Following a nice train ride, a stressful taxi ride to Crystal City ended this part of the trip. We were very satisfied at this point with our Amtrak service. For that part of the trip I offered a 98% satisfaction rating. The audio on my headsets and reading lamps not working, the toilet door being broken, and the delay of two hours were cost Amtrak two percentage points.

As families do we toured the city using the metro rail system. In two days we toured the White House, saw the Lincoln Memorial, Vietnam and World War II Memorials, The Capital Building, The Library of Congress, The Washington Monument (from the street all the tickets to enter were gone), three Museums of the Smithsonian Institute, The Supreme Court Building, and Arlington National Cemetery. We attended church services at St. Johns on Sunday Morning. We managed to shop in the city and at Union Station Sunday evening. We ate at some wonderful restaurants through out the area and had an exhausting but memorable trip. By the end of Sunday evening we were all exhausted. We looked forward to another relaxing ride home on Amtrak's Palmetto.

South Bound on Train #89

Monday morning we called Julie again. The Palmetto was on time out of New York City. We hurried to get to Union Station by 11:00 AM so that we could enjoy lunch at Johnny Rockets and some shopping before the 12:20 PM departure time. We opted to use Metro Rail back to Union Station rather than the taxi. We arrived at Washington Union Station at 10:55 AM. I checked the status board and the train was still on time.

We lunched at Johnny Rockets and made light conversation about our train trip home. My daughter was eager to see if the same movies would be playing. My wife was eager for a nap. My son had purchased a new CD and planned to listen to all of it before seeing at least one movie. I was happy that the train was on time for a change.

Following lunch in Johnny Rockets, we did some shopping and then went to the waiting area. The status monitors for the departures near gate J was broken. The arrival monitor was working fine. It showed 89 The Palmetto on time until its arrival time of 12:00 Noon. When the clock changed to 12:00 Noon the board changed to "5 Minutes Late." The departure board remained unreadable.

At 12:15 the call for the Palmetto was made and business class passengers were asked to board first. My family and I were directed to the gate and track by a very pleasant elderly woman working the gate. On the platform we were asked if we were business class passengers by another employee. When we responded "Yes", we were directed to the first car. My son boarded first and called back to me. "This isn't a business class car." He was right. The car was a coach. There were no video monitors, no head rest towels, no cooler near the rear for the complimentary drinks. Coach was clearly written on the bulkhead outside the vestibule door. I asked "Where are the movies?" as I walked down the aisle. Another passenger in an angry tone responded, "There aren't any."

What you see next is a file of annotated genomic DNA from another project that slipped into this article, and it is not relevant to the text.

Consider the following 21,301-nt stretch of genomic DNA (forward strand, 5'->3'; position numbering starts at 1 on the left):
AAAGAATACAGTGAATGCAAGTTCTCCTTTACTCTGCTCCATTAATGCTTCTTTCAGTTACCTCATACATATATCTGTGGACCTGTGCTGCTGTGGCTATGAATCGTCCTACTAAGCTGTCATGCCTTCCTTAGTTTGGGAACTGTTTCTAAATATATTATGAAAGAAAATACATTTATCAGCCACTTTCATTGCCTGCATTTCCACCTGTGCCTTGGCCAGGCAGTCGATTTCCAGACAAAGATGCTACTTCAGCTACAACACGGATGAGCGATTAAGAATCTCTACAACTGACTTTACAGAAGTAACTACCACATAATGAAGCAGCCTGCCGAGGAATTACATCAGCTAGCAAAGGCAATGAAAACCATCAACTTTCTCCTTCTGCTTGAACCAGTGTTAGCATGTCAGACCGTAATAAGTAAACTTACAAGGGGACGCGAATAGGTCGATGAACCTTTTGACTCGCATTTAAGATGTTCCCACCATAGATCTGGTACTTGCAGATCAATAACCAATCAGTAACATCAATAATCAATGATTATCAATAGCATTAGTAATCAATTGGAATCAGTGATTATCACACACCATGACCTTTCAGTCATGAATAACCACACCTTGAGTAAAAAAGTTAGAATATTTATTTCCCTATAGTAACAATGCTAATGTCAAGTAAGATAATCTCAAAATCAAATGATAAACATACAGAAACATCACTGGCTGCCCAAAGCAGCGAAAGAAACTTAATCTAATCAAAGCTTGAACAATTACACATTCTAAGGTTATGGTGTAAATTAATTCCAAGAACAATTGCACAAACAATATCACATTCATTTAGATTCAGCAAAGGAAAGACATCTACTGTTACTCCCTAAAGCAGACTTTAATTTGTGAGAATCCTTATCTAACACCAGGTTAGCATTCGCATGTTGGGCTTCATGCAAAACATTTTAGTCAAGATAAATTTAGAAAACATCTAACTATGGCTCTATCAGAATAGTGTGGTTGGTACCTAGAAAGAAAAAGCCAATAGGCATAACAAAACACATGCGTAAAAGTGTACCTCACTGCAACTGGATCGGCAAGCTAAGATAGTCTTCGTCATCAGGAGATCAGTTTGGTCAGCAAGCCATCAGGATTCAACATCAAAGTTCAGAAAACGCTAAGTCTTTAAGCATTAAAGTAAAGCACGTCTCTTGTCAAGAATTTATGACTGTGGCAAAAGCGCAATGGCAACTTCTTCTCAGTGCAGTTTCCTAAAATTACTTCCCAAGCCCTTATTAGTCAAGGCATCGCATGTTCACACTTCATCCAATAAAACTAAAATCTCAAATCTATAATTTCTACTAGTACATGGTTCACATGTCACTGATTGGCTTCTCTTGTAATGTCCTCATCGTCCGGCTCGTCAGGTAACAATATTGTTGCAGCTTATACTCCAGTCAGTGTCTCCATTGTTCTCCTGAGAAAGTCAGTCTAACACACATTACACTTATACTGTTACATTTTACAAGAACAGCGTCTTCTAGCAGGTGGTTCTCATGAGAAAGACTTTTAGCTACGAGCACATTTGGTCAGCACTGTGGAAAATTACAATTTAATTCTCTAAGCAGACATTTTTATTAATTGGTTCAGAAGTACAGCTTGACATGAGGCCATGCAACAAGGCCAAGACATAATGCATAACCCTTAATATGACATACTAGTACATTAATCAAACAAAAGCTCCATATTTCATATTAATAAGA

The car attendant was a very confused and confusing man. He directed my daughter and me to two seats close to the front of the train.

"How many with you? Just the two?" He asked.

"There are four of us." I replied.

"Cain't put you all together. The rest of the people won't move when I ask them." He directed my wife and son to seats at the very front of the car with no windows. My wife looked back at me disgusted.

Another young man was directed to join a young lady across the aisle from the pair seated before me and my daughter.

"He with you too?" The attendant asked me.

"No I only have four." I responded.

"OK where you going?"

I responded, "Dillon."

"OK then. One, two, three, four, five for Dillon." He said pointing at me, my daughter, my son, wife, and the young man he just seated.

I shook my head disgusted.

"I'm going to Tampa." The young man responded.

There was no power on the train as the diesel locomotives had not been added. We sat in the dim light as the car began to get warm. I looked around the car. I didn't right down the car number but remember 280025. With only the light from the windows I noticed that the walls near my seat were dirty with a brown greasy substance. The windows were also not clean. When the power came on I looked around again. The car was not clean. It was not up to the standards of business class. It was nothing like the car we had ridden north on Friday, or any other time I had been in business class. There was one positive. The reading lamps actually worked.

With the power on the car attendant made an announcement. "Because you are business class show the café attendant your ticket stub and you get complimentary dranks (spelled as he said the word). You get coffee, juice, soda, and bottle water."

The train left Washington according to my wife at 12:56 PM. This was 36 minutes late. My daughter and I volunteered to go back to the café to get drinks for the family after we exited the tunnel under Capital Hill. Having sat in the car without power for a long period it had gotten quite warm. We were eager for something cold. We found that the café was not open and a bar had been raised between our "Business Class Coach" and the cafe to keep people from passing.

Returning to our seat the car attendant said, "The café's not open yet. It changed crews in DC and it ain't ready yet."